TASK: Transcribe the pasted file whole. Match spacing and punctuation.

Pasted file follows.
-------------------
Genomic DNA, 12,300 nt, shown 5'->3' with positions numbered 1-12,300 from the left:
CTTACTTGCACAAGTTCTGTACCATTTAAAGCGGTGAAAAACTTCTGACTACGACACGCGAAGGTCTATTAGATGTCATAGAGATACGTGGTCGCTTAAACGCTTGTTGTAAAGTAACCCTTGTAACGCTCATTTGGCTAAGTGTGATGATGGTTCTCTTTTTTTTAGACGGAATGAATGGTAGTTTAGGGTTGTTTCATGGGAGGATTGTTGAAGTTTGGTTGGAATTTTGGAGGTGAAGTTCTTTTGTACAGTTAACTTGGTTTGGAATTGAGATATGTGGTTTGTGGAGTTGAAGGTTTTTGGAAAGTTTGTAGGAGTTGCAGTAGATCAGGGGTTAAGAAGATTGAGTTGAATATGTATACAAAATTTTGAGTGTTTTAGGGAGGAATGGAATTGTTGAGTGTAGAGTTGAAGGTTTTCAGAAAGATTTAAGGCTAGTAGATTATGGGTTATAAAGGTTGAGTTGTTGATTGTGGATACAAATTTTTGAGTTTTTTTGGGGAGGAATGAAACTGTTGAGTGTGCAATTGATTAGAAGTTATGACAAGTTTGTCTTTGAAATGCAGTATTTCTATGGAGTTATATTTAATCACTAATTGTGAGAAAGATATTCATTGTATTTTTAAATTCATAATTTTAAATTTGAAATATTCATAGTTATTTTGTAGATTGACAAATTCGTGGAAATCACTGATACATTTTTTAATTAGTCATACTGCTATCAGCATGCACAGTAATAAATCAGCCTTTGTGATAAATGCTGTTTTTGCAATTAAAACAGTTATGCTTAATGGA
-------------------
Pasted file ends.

Genomic DNA, 12,300 nt, shown 5'->3' with positions numbered 1-12,300 from the left:
CTTACTTGCACAAGTTCTGTACCATTTAAAGCGGTGAAAAACTTCTGACTACGACACGCGAAGGTCTATTAGATGTCATAGAGATACGTGGTCGCTTAAACGCTTGTTGTAAAGTAACCCTTGTAACGCTCATTTGGCTAAGTGTGATGATGGTTCTCTTTTTTTTAGACGGAATGAATGGTAGTTTAGGGTTGTTTCATGGGAGGATTGTTGAAGTTTGGTTGGAATTTTGGAGGTGAAGTTCTTTTGTACAGTTAACTTGGTTTGGAATTGAGATATGTGGTTTGTGGAGTTGAAGGTTTTTGGAAAGTTTGTAGGAGTTGCAGTAGATCAGGGGTTAAGAAGATTGAGTTGAATATGTATACAAAATTTTGAGTGTTTTAGGGAGGAATGGAATTGTTGAGTGTAGAGTTGAAGGTTTTCAGAAAGATTTAAGGCTAGTAGATTATGGGTTATAAAGGTTGAGTTGTTGATTGTGGATACAAATTTTTGAGTTTTTTTGGGGAGGAATGAAACTGTTGAGTGTGCAATTGATTAGAAGTTATGACAAGTTTGTCTTTGAAATGCAGTATTTCTATGGAGTTATATTTAATCACTAATTGTGAGAAAGATATTCATTGTATTTTTAAATTCATAATTTTAAATTTGAAATATTCATAGTTATTTTGTAGATTGACAAATTCGTGGAAATCACTGATACATTTTTTAATTAGTCATACTGCTATCAGCATGCACAGTAATAAATCAGCCTTTGTGATAAATGCTGTTTTTGCAATTAAAACAGTTATGCTTAATGGA